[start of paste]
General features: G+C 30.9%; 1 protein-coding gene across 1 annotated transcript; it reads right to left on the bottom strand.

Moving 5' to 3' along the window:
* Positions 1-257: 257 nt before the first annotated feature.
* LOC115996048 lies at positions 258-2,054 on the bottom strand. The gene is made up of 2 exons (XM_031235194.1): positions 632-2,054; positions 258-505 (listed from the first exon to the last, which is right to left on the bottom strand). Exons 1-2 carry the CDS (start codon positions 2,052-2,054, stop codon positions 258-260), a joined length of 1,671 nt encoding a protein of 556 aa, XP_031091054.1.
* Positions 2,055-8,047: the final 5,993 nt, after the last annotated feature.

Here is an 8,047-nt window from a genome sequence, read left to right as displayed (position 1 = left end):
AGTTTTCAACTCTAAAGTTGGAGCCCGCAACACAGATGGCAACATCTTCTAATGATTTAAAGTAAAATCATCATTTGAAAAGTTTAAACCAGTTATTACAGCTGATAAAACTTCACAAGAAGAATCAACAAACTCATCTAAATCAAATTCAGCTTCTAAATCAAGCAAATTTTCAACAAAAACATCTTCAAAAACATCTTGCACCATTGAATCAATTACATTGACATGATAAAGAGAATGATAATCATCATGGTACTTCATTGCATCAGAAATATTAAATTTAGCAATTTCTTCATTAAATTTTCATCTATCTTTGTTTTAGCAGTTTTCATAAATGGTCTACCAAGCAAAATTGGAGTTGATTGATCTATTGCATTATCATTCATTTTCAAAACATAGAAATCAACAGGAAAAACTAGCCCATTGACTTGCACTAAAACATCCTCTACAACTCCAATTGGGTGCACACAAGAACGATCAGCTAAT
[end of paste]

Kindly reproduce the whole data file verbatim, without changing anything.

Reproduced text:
General features: G+C 30.9%; 1 protein-coding gene across 1 annotated transcript; it reads right to left on the bottom strand.

Moving 5' to 3' along the window:
* Positions 1-257: 257 nt before the first annotated feature.
* LOC115996048 lies at positions 258-2,054 on the bottom strand. The gene is made up of 2 exons (XM_031235194.1): positions 632-2,054; positions 258-505 (listed from the first exon to the last, which is right to left on the bottom strand). Exons 1-2 carry the CDS (start codon positions 2,052-2,054, stop codon positions 258-260), a joined length of 1,671 nt encoding a protein of 556 aa, XP_031091054.1.
* Positions 2,055-8,047: the final 5,993 nt, after the last annotated feature.

Here is an 8,047-nt window from a genome sequence, read left to right as displayed (position 1 = left end):
AGTTTTCAACTCTAAAGTTGGAGCCCGCAACACAGATGGCAACATCTTCTAATGATTTAAAGTAAAATCATCATTTGAAAAGTTTAAACCAGTTATTACAGCTGATAAAACTTCACAAGAAGAATCAACAAACTCATCTAAATCAAATTCAGCTTCTAAATCAAGCAAATTTTCAACAAAAACATCTTCAAAAACATCTTGCACCATTGAATCAATTACATTGACATGATAAAGAGAATGATAATCATCATGGTACTTCATTGCATCAGAAATATTAAATTTAGCAATTTCTTCATTAAATTTTCATCTATCTTTGTTTTAGCAGTTTTCATAAATGGTCTACCAAGCAAAATTGGAGTTGATTGATCTATTGCATTATCATTCATTTTCAAAACATAGAAATCAACAGGAAAAACTAGCCCATTGACTTGCACTAAAACATCCTCTACAACTCCAATTGGGTGCACACAAGAACGATCAGCTAAT